It is clear to me a “critical mass” of diversity has not been reached in our collective learning and development. With a critical mass it becomes easier to see whose perspective is not represented and to think through how policies and interactions might shape the experiences of people who don’t look like me. It is so difficult to perceive the privilege that I have because of what I look like, because I have always looked like me. But I know I have never looked at a ballot and been faced with the choice of whether I think local bureaucrats should be allowed to make local policies that help me have a fair chance to compete with other folks who don’t look like me. I think if I ever had that experience I would be angered by the question.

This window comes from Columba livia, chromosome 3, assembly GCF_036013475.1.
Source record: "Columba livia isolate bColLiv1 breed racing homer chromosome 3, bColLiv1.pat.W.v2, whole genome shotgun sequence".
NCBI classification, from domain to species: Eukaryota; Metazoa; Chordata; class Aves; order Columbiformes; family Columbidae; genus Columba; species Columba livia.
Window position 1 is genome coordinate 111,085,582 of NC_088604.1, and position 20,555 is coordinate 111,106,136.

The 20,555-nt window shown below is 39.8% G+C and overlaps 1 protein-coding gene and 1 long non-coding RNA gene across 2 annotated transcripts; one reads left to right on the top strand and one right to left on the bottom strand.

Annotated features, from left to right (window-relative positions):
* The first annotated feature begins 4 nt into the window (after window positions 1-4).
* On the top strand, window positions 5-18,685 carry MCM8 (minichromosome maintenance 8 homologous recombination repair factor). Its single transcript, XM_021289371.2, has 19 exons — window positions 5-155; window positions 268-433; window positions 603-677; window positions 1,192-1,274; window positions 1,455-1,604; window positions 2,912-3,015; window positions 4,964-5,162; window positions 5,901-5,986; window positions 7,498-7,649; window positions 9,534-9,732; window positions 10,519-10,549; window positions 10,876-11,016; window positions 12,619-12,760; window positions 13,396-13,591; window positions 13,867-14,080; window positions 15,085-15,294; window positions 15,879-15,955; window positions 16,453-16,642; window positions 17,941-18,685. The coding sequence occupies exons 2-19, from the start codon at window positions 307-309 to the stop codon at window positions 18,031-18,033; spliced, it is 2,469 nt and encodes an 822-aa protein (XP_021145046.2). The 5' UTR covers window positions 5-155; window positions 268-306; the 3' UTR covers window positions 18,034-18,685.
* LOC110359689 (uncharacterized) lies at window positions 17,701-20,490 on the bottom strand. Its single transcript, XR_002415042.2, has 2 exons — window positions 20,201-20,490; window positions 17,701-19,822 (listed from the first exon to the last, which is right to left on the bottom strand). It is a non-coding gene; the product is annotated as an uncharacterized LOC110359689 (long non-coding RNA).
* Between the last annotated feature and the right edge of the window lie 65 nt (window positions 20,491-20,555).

It is time to reframe the rhetoric. I’d like to call it what it is: Racism. I am well aware that Justice Thomas, who has benefited from affirmative action, was in the opinion of the majority. That does not lessen the oppressive effects of the decision. It is overtly racist to prohibit public officials from crafting policies that promote the equitable participation of a class of individuals who have historically been prohibited from participation at all. Unfortunately, the public discourse to resolve challenging issues of race and fairness is often framed from the needs of those with white privilege. Even the most well-meaning allies defer to polite terms, or focus on the convergence of interests because it is so uncomfortable and awkward to talk about race openly. The obligation of my white privilege is to reorient the conversation, regardless of whether or not it makes me or anyone else squirm. Any decision or action that has the effect of preventing equitable participation and engagement is racist.